A-Z List

Family Therapy

Problem Areas for Clients

Problems in the family may arise over balance of power, limits, boundaries, family roles, triangularity, and communication. One member of the family may dominate over another causing resentment. For example a husband may feel he has control over family concerns and may not ask for his wife's input. This can lead to an unequal balance of power which gives one family member a higher status than others. Limits and boundaries can pose a problem several ways. A parent may set boundaries and fail to follow through with consequences for breaking the boundaries. This lack of consistency in enforcing the boundaries leads to confusion about expectations. Triangularity is when a problem arises between two people and instead of talking to each other about the problem, they involve another person. This may be by complaining to the other peson or by actually involving the other person in the fight. Family members should learn to discuss their problems with each other.

Music therapy goals for targeting these problem areas

The main goals in marital and family therapy are exposing patterns of communication and group functioning. The patterns must first be discovered so they can be discussed and treated if needed. Family therapy and marital therapy attempt to repair communication within the family by increasing listening among family members. The family may communicate without success or they may not communicate at all. The therapist aims to restructure the dysfunctional relationships found within the family. Restoring relationships involves the goal of establishing boundaries and limits. The therapist encourages the parents to define their expectations of the children and enforce consequences if those expectations are not met. Sometimes the child may have taken on the role of the adult, in which case the goal then becomes getting the adult to take responsibility.

Music Therapy methods used for treatment

Music is very useful in both family and marital therapy since music is a medium for communication. Communication is one of the underlying problems in almost all dysfunctional groups. Music is also particularly useful because it uses visual, auditory, and kinesthetic cues all at the same time. By using all three cues together the client is more likely to remember and use the new behaviors. Family therapy brings the entire family into the treatment setting for therapy so they can experience the same thing together. When making music together spouses who did nothing but fight with each other are forced to work together. The therapist should make sure to ask questions to get the most complete background picture as possible. She should ask questions relating to who does what chores and who takes on what roles. Once the therapist understands the family background she can begin to help the family. The therapist should help guide the family as they try to build on weak boundaries and relax stringent boundaries. One problem common in family therapy is the lack of interest by one or more members of the family. Instruments give the reluctant child something to be interested in and curious about.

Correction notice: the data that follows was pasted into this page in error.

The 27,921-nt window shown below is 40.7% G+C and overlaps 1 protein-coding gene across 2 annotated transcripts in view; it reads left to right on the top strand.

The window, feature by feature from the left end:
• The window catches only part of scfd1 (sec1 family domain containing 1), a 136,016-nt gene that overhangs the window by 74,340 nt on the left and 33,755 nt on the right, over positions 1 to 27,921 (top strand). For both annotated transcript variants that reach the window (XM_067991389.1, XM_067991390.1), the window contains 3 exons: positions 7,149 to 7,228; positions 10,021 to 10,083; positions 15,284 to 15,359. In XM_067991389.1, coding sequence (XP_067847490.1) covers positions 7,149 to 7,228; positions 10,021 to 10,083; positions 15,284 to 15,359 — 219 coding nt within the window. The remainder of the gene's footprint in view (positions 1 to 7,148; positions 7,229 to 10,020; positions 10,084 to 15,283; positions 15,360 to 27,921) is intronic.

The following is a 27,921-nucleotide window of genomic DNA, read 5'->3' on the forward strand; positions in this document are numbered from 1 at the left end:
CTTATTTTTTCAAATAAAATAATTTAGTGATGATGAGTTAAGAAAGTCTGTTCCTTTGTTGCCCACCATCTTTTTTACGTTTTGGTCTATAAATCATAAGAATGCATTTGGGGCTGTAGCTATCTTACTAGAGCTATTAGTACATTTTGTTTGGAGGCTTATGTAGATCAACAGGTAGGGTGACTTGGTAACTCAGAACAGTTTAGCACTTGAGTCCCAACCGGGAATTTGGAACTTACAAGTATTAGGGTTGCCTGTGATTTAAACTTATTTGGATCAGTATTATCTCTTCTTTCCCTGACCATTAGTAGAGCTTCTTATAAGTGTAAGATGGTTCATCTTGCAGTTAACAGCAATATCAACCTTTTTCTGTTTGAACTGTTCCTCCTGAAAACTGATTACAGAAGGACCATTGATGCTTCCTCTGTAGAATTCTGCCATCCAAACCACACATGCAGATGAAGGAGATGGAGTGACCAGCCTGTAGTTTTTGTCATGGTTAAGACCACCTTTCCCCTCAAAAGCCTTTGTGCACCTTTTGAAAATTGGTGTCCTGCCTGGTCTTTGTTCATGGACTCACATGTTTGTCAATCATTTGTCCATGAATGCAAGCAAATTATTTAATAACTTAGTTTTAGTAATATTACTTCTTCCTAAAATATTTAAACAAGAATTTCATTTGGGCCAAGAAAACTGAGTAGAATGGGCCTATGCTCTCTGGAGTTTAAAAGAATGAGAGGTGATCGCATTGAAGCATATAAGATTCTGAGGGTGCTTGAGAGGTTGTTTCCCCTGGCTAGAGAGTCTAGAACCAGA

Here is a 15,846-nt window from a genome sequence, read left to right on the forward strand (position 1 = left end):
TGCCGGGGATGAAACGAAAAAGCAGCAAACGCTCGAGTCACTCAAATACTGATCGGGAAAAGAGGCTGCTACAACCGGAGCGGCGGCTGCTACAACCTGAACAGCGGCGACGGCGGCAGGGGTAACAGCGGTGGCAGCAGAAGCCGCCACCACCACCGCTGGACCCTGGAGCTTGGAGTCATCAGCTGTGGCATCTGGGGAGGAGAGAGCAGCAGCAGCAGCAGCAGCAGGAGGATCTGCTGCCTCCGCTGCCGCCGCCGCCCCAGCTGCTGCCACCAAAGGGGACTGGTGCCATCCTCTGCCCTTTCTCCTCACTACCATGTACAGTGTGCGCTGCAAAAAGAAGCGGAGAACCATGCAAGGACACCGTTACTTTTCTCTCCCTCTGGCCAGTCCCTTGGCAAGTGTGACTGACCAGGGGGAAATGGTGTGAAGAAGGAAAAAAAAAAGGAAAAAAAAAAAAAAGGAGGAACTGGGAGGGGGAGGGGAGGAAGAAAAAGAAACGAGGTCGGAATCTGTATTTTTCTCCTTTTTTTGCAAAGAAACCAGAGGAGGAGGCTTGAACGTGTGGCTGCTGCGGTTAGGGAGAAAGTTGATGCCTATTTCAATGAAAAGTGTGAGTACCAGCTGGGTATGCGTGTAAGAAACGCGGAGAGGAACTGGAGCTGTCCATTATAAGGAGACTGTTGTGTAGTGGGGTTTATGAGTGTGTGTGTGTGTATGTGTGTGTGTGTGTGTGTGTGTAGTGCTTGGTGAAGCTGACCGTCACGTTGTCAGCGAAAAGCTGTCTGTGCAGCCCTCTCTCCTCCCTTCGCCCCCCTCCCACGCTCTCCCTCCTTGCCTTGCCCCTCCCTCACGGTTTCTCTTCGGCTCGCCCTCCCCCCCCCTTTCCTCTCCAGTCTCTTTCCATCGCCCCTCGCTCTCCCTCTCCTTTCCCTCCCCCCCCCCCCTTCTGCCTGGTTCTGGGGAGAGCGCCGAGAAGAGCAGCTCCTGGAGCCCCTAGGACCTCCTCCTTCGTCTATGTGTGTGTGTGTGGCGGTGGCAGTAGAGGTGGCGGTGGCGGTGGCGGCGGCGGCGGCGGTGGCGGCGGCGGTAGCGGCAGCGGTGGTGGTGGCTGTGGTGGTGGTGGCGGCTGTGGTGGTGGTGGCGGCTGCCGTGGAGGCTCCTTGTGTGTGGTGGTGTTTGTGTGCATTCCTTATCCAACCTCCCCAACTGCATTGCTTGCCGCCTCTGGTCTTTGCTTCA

One of the first objectives of the therapist is to understand the family dynamics that may have led to the dysfunction. Watching the family while they are making music together gives the therapist an inside look at who takes on what role and how the family works together. The therapist can offer a selection of instruments and then give general instructions for a task. The task may be to start playing and stop playing their instruments simultaneously. The therapist can then watch who takes charge, how the family communicates to accomplish the goal, and if the parents or children use criticism a lot. Another activity to use to assess each family member's personality is to watch as they try to all play rhythms together. One member may play exactly on the beat, one may play off beat, and another may make up their own rhythms. An activity to develop listening skills is musical echoing. Family members must listen to the other person and respond back by playing the same tune. This activity gives the family a chance to respond in a validating and non-threatening way. It is especially useful for children who may not be listened to or who are not validated and acknowledged at home. Duets also give a chance to improve communication skills. The two members must work together and communicate their ideas to each other to make the duet a success. In family therapy it is also important to realize that each family member can be an individual and still be a contributing part of the family. Group improvisation gives the family members a chance to experience group participation and be an individual at the same time. They can practice new ways to play their instruments while still listening to their family members to stay together. Performing a solo gives that individual a chance to perform for the family unit and be recognized individually. It is a chance for the family to acknowledge, accept, and appreciate the other person for sharing. Establishing boundaries and limits is another problem area. The therapist can give the parents instructions to choose a song to play, decide who should play what instruments, and how to play them. The parents can then have a private parent meeting to discuss their ideas, giving them a chance to work together to impose boundaries. The parents then can tell the children what they will be playing and hand out instruments. In families where the parents are not always acting as the parent, it is important to establish the parent as the care giver. An activity to use to develop this skill is to have the parent provide a basic rhythm. The child may then improvise off of that basic rhythm. This interaction shows the child and the parent that the parent is there to provide the basic structure for the child to use as a basis for growth.